Ireland a Troubled Romance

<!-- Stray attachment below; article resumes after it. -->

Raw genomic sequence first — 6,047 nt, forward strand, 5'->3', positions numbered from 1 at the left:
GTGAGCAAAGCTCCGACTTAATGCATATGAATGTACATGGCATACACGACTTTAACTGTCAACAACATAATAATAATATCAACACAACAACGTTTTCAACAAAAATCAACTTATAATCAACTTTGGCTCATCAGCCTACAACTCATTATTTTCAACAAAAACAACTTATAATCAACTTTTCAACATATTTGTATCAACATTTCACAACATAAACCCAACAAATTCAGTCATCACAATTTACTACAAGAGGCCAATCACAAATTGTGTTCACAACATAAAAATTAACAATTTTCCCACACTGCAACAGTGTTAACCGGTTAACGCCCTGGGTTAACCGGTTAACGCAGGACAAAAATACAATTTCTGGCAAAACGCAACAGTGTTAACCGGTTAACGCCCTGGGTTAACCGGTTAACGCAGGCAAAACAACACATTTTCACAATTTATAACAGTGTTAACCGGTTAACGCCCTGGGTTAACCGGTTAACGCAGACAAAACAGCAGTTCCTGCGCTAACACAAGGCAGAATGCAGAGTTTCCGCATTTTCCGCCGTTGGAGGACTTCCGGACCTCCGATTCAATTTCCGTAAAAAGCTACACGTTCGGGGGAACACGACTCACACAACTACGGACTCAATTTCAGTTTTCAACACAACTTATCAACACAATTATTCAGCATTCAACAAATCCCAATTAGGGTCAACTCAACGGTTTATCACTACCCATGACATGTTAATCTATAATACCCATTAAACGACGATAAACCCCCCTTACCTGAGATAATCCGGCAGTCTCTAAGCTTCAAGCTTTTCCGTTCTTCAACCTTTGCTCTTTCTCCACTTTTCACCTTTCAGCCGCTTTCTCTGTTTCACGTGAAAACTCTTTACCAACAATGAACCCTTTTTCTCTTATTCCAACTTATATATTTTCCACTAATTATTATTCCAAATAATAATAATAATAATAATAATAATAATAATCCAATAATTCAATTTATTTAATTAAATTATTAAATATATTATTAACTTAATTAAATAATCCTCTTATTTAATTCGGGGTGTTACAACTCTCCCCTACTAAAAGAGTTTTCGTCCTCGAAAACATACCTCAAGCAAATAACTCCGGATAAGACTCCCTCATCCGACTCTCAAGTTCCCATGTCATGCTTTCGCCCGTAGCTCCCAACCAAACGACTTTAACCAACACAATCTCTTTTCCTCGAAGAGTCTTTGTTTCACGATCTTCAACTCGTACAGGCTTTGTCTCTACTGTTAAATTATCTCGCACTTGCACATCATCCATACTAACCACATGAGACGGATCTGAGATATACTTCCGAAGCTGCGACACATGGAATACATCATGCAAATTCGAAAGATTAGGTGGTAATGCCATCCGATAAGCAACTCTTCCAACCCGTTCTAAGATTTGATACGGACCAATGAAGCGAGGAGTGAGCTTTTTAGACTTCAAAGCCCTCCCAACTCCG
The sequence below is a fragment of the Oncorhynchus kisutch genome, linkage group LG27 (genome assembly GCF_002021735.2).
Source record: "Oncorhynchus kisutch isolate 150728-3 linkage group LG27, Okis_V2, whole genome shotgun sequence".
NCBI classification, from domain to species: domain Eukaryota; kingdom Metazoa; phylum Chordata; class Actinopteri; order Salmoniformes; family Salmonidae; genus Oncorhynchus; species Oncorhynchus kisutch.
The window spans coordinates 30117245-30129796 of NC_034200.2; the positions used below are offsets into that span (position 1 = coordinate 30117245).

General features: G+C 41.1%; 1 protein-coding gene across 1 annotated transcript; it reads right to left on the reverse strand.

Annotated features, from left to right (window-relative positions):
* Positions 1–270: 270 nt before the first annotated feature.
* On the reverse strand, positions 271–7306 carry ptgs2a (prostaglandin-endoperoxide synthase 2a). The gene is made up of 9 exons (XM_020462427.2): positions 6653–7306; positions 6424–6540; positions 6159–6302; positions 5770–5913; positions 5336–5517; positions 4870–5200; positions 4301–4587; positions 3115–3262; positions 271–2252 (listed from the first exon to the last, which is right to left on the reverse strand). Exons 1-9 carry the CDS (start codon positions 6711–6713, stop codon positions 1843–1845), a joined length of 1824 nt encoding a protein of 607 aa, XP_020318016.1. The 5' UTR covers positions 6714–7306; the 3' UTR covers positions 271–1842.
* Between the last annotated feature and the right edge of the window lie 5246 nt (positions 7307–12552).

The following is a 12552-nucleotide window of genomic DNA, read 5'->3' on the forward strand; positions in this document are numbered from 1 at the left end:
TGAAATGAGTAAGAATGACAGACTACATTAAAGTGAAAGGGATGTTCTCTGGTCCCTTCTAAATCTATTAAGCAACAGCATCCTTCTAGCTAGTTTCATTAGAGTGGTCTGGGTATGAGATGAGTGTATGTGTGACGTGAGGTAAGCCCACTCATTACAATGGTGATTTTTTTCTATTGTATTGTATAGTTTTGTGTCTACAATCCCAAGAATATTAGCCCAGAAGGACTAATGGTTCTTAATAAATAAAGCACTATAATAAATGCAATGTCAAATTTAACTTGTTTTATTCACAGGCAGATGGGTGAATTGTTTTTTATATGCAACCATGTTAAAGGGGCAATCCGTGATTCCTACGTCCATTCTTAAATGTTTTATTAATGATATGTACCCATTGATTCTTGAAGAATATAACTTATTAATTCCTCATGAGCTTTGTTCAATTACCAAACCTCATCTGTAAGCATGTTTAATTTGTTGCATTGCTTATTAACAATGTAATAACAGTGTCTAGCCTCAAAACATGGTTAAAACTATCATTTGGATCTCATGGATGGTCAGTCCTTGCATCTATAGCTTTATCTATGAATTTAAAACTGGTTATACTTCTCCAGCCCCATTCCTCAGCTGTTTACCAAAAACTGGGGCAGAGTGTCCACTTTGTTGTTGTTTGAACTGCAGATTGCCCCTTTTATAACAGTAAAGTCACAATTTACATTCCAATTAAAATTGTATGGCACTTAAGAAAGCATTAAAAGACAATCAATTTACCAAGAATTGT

The third album released by Henry Marten's Ghost - Ireland a Troubled Romance is a mature & gloriously unpretentious celebration of the tragedy & hope running through Irish social & political history. The mixture of haunting ballads, scattered with a couple of traditional jigs is a triumph. The strains of longing, anger & sadness in the voice of vocalist Pádraig Lalor sustain throughout each of the 11 songs. The fiddle playing of Piotr Jordan adds a rounded & rich quality to each song's rendition. The interpretation of each of these traditional & newer songs is highly individual & will undoubtedly reflect the emotions of many of the Irish Diaspora. Ireland - A Troubled Romance is definitely for listening to late in the evening, in a quietly lit room when the day leaves you only enough energy to dream. The first track, Come by the Hills has a lingering, haunting melody and it's musical interpretation & vocal rendition celebrates the escapist beauty, joy & hope of the island of Ireland. The lamenting fiddle playing around the melody compliments the mature emotion in the vocal of the familiar Spancil Hill. The third track, a playful interpretation of the jaunty Cúnla changes the pace of the album from ballad to jig, with the percussive fiddle & Chris Knipe's mandola. In Step it Out Mary HMG present a very individual & moving rendition of a song originally based on a children's skipping song - although unrecognisable as such in the final lyric. The vocals & lovely fiddle interpretation convey the resigned tragedy of a young Irish woman resisting an arranged marriage for true love. The powerful & melodic Back Home in Derry, written by Bobby Sands & originally recorded by Christy Moore, & the familiar air & lyric of Carrickfergus are both emotive and convey longing, and the latter - romance. The tragic romance of Grace Gifford & Joseph Plunkett, married in Kilmainham Gaol in 1916 and allowed no time alone together before Plunkett was executed, is told in the next track - Grace. My brother cried when he first listened to this song years ago - well Micky, all I can say is wait 'til you hear this! An incredibly moving song. The gentle mandola and soothing fiddle certainly do the vocals justice. Next the band are belting out another jig, Follow Me Up To Carlow about the Battle of Glenmalure. This is a resounding, galloping rendition of a popular song. Excellent stuff. The album finishes with the moving Tom Williams followed by the beautiful Only Our Rivers Run Free ending on a sense of longing. This album is one of the best collections of traditional Irish folk music I have heard and I challenge any lover of Irish music to disagree! Saoirse Campbell (Irish freelance media) July 2002.